To do this, the International Astronomical Union [IAU] took the definition chosen by its committee tasked with creating a definition of a "Planet"
"a body orbiting the sun that was big enough so that gravity would overcome internal forces and squash it into a roughly spherical shape."
and added one more qualifier:
"a planet must also be massive enough to clear other objects out of its orbital zone."
This last phrase was designed to keep out Ceres and Pluto and Xena.
The trouble with this standard is that
a) this clearing operation is incomplete. If it were complete, we would not be threatened by near Earth objects, NEOs.
b) most of what clearing process that has occurred took the better part of a billion years.
c) Mighty Jupiter and Neptune didn't exactly "clear" their orbits, but shepherded the stragglers into Trojan (Lagrange 4 and 5) orbital positions, 60 degrees ahead and behind them in their paths around the sun.
The winners are those who have always resented Pluto, and wanted a definition that would forever keep the Planetary Club membership fixed.
The losers are the public. Elevation of Ceres, a mini-planet in its own right, preservation of Pluto's status, and an open door to other ice planets beyond would have much better fostered public interest in the solar system and the universe in general.
With this sad step, we took one giant leap backwards towards the days when the only worlds were Earth, Heaven, and Hell, and all the rest were just lights in the sky.
Creating gerrymandered definitions that preserve club membership to the historic planetary demographics is a big mistake.
It would have been so simple to just create classes of planets:
a) the four rocky planets: Mercury, Venus, Earth, Mars
b) dwarf rocky planets: Ceres, Pallas, Vesta
c) the four gas giant planets: Jupiter, Saturn, Uranus, Neptune
d) the small outer icy planets: Pluto, Xena, and others yet to be discovered.
The contrived nature of the new definition is clear from the fact that the rocky planets and gas giants are two vastly different classes of worlds.
To keep club membership at eight, the definition has to be vague enough to embrace both small rocky worlds and larger gas giants, yet specific enough to exclude the dwarf rocky worlds and outer ice worlds. Gerrymandered.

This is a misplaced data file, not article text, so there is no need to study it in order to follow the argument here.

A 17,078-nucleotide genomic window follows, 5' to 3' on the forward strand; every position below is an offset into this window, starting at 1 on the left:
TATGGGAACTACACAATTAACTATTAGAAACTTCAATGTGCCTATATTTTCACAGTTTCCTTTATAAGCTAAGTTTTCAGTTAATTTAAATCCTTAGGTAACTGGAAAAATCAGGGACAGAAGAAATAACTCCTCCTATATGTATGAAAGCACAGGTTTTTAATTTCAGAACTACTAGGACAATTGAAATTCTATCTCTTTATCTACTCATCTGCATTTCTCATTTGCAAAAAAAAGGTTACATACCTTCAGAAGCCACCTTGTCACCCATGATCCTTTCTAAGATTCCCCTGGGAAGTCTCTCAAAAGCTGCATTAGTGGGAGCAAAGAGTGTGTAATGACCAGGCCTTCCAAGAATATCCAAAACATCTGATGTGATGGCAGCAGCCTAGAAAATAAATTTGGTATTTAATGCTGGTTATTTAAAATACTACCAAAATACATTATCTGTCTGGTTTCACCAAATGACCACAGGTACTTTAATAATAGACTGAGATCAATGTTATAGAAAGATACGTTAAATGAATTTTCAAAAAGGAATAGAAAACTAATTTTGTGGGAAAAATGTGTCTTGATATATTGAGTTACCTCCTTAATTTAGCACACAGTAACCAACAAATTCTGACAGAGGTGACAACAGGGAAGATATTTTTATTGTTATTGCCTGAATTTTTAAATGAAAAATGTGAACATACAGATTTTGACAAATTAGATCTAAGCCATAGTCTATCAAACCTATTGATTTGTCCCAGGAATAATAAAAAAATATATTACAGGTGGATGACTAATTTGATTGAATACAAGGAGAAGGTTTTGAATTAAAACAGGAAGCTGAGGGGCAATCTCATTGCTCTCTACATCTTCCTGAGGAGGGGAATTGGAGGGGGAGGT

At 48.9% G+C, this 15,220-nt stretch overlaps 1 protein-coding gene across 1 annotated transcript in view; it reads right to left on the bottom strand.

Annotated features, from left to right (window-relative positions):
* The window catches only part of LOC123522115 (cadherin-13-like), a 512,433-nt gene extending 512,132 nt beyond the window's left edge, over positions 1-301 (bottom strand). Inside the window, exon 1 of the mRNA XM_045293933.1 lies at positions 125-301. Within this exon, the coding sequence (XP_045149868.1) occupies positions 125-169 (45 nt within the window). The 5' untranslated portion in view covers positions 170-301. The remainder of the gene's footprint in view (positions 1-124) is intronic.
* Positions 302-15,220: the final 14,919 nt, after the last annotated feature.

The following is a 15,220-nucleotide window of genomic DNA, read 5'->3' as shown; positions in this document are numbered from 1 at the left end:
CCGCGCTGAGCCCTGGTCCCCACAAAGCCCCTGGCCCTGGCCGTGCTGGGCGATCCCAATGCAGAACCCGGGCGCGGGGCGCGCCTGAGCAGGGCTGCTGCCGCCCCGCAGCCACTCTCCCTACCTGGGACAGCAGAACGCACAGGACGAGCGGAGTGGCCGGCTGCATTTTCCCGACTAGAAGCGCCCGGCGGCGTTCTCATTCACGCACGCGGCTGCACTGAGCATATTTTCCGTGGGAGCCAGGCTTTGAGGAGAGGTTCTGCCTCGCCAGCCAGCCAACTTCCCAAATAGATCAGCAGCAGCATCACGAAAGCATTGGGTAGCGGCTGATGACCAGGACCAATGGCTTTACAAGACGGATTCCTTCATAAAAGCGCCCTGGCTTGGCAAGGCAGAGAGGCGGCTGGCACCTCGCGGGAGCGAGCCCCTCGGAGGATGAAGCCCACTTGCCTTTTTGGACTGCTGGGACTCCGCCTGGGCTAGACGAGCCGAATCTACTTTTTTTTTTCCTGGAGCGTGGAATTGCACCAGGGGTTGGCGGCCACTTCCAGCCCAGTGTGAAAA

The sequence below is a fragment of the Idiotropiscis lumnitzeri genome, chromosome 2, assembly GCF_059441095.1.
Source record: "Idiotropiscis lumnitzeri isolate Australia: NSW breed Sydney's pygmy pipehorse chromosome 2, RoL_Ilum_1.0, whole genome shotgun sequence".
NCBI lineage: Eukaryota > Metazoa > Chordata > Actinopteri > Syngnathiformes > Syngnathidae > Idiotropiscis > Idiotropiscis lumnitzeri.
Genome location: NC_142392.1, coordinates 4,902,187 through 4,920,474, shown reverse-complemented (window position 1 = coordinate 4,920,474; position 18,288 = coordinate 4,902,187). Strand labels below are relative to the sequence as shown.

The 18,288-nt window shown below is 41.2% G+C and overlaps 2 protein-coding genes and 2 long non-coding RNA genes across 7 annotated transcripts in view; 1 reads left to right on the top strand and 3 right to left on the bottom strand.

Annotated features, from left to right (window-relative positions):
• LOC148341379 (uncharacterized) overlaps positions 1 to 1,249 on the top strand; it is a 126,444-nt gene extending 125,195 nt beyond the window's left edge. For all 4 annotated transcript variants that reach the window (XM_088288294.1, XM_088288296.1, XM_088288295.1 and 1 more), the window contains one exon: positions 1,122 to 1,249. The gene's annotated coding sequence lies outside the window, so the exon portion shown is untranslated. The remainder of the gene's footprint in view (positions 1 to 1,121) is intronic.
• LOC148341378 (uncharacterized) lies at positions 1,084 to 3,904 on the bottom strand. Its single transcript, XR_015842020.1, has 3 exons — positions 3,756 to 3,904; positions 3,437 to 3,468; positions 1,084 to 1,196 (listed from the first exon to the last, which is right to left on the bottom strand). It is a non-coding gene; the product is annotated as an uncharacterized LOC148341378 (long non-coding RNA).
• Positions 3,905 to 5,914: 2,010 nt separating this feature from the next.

If we have a definition that has the latitude to include both of these groups, then why not one a bit more general to include the other groups?
"It is a puzzlement," said the King of Siam.
I don't think this is the end of the story. The public repercussions of Pluto's demotion will erode public interest in astronomy. After all, astronomers clearly do not have their act together, and are acting like an Old Boys Club.
Meanwhile, we are busy discovering more and more exoplanets - planets around other suns, and you can be sure, that the demographics of these systems will sooner or later force us to back off this "gated community" definition.
Oh yes, one more thing. The committee had proposed elevating Charon. This may seem absurd but you should not think that Pluto and Charon would have been planets separately. Indeed, I think that given that they both rotate around a common center of gravity well above Pluto's surface, should classify them as "a binary planet system."
So not ...... Neptune, Pluto, Charon, and Xena
but .... Neptune, Pluto-Charon, and Xena.
Now that would have been wonderful!
But I am even more disappointed that Ceres' claim is not being honored. It is a world with enough gravity to force it into a spheroidal shape, and to stratify its material into layers, densest at the core. Clearly, Ceres and Gaspra or Eros are different types of objects. Yes, Ceres was too small to force order among the fragmentary objects in its orbital zone. But that does not change what Ceres is in itself.
Ceres is bound to play an important role if humankind ever ventures beyond Mars and into the realm of the outer gas giants. See "Ceres: largest asteroid or mini-planet" in MMM #196 June 2006, pp 4-6. It is high time that Ceres got the recognition due it both as a mini world in itself and as to its strategic potential in the saga of homo solaris.
It is a pity that the astronomers couldn't see the wider picture. But horse blinders are an occupational hazard of any "specialized" profession. Who would have suspected that persons whose occupation is to explore the universe at large, could have such closed small minds.
No apologies. Sometimes, punches shouldn't be pulled.
Full Coverage: The Debate and the IAU Vote
Most recent stories at top
- BLOG: On to Rio!
- BLOG: The Right Decision
- New Planet Definition Leaves Scientific Loose Ends
- Pluto Demoted: No Longer a Planet in Highly Controversial Definition
- 3rd Proposal 'Shot Down in Flames'
- Details Emerge on Plan to Demote Pluto
- Pluto May Get Demoted After All
- One Astronomer Says 'It's All About the Atmosphere'
- Earth's Moon Could Become a Planet
- Public Laughs and Shrugs at 12-Planet Proposal
- Astronomers Sharply Divided on New Planet Definition
- Adding Planets Means New Textbooks, Toys
- Nine Planets Become 12 with Controversial New Definition
- Image Gallery: The 12 "Planets"
Defining Moments: The Saga's History
- Pluto's Fate to be Decided by 'Scientific and Simple' Planet Definition
- JUNE: Definition of 'Planet' Expected in September
- 2005: Definition Debate: Planets May Soon Get Adjectives
- 2003: Controversial Proposal Would Boost Solar System's Planet Tally to 12
- 2000: What is a Planet? Debate Forces New Definition